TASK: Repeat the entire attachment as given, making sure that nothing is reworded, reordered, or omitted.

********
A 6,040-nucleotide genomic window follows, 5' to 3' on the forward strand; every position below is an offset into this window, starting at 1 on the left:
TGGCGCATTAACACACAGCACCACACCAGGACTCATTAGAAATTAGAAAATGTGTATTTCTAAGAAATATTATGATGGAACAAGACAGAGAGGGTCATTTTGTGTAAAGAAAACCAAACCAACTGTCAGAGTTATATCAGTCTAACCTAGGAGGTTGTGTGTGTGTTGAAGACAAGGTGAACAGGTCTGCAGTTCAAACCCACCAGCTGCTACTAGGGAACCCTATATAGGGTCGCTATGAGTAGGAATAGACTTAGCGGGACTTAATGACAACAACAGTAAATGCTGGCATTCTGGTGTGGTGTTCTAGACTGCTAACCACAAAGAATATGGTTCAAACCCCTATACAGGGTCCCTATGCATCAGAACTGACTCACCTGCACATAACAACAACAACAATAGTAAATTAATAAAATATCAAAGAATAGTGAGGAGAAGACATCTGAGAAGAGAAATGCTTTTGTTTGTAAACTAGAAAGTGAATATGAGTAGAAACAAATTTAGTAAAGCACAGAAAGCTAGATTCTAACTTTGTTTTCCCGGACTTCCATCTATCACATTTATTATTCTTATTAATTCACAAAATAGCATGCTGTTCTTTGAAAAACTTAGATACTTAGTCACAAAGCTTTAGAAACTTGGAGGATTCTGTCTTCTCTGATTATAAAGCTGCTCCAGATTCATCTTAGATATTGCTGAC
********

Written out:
A 6,040-nucleotide genomic window follows, 5' to 3' on the forward strand; every position below is an offset into this window, starting at 1 on the left:
TGGCGCATTAACACACAGCACCACACCAGGACTCATTAGAAATTAGAAAATGTGTATTTCTAAGAAATATTATGATGGAACAAGACAGAGAGGGTCATTTTGTGTAAAGAAAACCAAACCAACTGTCAGAGTTATATCAGTCTAACCTAGGAGGTTGTGTGTGTGTTGAAGACAAGGTGAACAGGTCTGCAGTTCAAACCCACCAGCTGCTACTAGGGAACCCTATATAGGGTCGCTATGAGTAGGAATAGACTTAGCGGGACTTAATGACAACAACAGTAAATGCTGGCATTCTGGTGTGGTGTTCTAGACTGCTAACCACAAAGAATATGGTTCAAACCCCTATACAGGGTCCCTATGCATCAGAACTGACTCACCTGCACATAACAACAACAACAATAGTAAATTAATAAAATATCAAAGAATAGTGAGGAGAAGACATCTGAGAAGAGAAATGCTTTTGTTTGTAAACTAGAAAGTGAATATGAGTAGAAACAAATTTAGTAAAGCACAGAAAGCTAGATTCTAACTTTGTTTTCCCGGACTTCCATCTATCACATTTATTATTCTTATTAATTCACAAAATAGCATGCTGTTCTTTGAAAAACTTAGATACTTAGTCACAAAGCTTTAGAAACTTGGAGGATTCTGTCTTCTCTGATTATAAAGCTGCTCCAGATTCATCTTAGATATTGCTGAC